On a narrow tree-lined street in Brooklyn, at a residential corner a block away from a main thoroughfare, is a building where famed American writer of horror fiction H.P. Lovecraft resided for a short time in the mid-1920s. This was his second residence in Brooklyn, after a prior stay in East Flatbush.
On a recent bitter cold night in late December, I found my way over to the corner of Clinton and State Streets to take a look.
I lived in Brooklyn for close to a decade about a mile and a half from this nondescript, rather ordinary building.
Near the brightly-lit entry way were a row of overstuffed garbage bins and a bagged newspaper waiting to be retrieved by a resident. There was no indication that the building once housed a famous resident more than ninety years ago: No markers, nothing drawing attention to that fact. The more I learn about Lovecraft the man, particularly the man who spent time in the New York City of the 1920s, the more I think that would suit him fine.
Reading accounts of Lovecraft, he does not come across as a likeable or appealing character. Ultimately, his xenophobic views and dislike of immigrants (of which there were many in New York generally and specifically Brooklyn) drove him away not long after, to a state much more agreeable to him. Ultimately, he became more strongly associated with Rhode Island.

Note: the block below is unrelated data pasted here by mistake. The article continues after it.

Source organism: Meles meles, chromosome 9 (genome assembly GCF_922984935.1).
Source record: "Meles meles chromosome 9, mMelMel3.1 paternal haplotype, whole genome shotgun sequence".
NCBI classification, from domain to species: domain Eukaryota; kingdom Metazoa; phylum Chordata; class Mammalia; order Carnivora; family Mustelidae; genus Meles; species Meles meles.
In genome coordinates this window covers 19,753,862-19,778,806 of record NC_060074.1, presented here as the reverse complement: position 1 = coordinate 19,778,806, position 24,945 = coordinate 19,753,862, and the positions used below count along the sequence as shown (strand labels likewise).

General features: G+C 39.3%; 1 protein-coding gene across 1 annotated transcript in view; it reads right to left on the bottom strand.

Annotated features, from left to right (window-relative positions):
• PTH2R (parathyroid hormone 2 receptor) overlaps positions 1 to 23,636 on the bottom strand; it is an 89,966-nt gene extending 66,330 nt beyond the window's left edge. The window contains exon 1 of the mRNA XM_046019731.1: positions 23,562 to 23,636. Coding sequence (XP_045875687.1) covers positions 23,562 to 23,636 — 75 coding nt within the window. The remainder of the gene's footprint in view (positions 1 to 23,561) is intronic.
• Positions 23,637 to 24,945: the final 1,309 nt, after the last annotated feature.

Here, in a passage from the Lovecraft story “The Horror at Red Hook” is a description that might as well draw upon his stay at this residence.
“Red Hook is a maze of hybrid squalor near the ancient waterfront opposite Governor’s Island, with dirty highways climbing the hill from the wharves to that higher ground where the decayed lengths of Clinton and Court Streets lead off toward the Borough Hall. Its houses are mostly of brick, dating from the first quarter to the middle of the nineteenth century, and some of the obscurer alleys and byways have that alluring antique flavour which conventional reading leads us to call “Dickensian”. The population is a hopeless tangle and enigma; Syrian, Spanish, Italian, and Negro elements impinging upon one another, and fragments of Scandinavian and American belts lying not far distant. It is a babel of sound and filth, and sends out strange cries to answer the lapping of oily waves at its grimy piers and the monstrous organ litanies of the harbour whistles.”
Doesn’t sound like someone who was fond of the environment he described.
Many years after living here, Lovecraft wrote a story called The Thing on the Doorstep.
While there is no way to trace any connection to this particular doorstep, it’s fun to look at this photo and its stark contrasts of shadows and light, while reading a passage like this, from The Thing on the Doorstep, on a doorstep in Brooklyn, so close to the “daily paths” of so many:
“There are black zones of shadow close to our daily paths, and now and then some evil soul breaks a passage through. When that happens, the man who knows must strike before reckoning the consequences.”